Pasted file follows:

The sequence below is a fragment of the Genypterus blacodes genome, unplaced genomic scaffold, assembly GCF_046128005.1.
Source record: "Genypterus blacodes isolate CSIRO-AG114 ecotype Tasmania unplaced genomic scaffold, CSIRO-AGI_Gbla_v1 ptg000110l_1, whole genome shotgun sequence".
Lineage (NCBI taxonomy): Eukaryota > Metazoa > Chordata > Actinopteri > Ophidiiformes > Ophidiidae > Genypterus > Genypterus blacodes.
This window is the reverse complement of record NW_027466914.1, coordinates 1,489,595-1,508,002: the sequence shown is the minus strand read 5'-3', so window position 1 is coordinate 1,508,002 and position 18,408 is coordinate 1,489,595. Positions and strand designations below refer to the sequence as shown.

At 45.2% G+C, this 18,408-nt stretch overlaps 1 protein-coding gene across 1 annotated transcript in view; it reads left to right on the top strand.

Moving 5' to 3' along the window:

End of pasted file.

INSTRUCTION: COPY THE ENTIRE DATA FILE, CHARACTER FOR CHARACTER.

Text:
The sequence below is a fragment of the Genypterus blacodes genome, unplaced genomic scaffold, assembly GCF_046128005.1.
Source record: "Genypterus blacodes isolate CSIRO-AG114 ecotype Tasmania unplaced genomic scaffold, CSIRO-AGI_Gbla_v1 ptg000110l_1, whole genome shotgun sequence".
Lineage (NCBI taxonomy): Eukaryota > Metazoa > Chordata > Actinopteri > Ophidiiformes > Ophidiidae > Genypterus > Genypterus blacodes.
This window is the reverse complement of record NW_027466914.1, coordinates 1,489,595-1,508,002: the sequence shown is the minus strand read 5'-3', so window position 1 is coordinate 1,508,002 and position 18,408 is coordinate 1,489,595. Positions and strand designations below refer to the sequence as shown.

At 45.2% G+C, this 18,408-nt stretch overlaps 1 protein-coding gene across 1 annotated transcript in view; it reads left to right on the top strand.

Moving 5' to 3' along the window: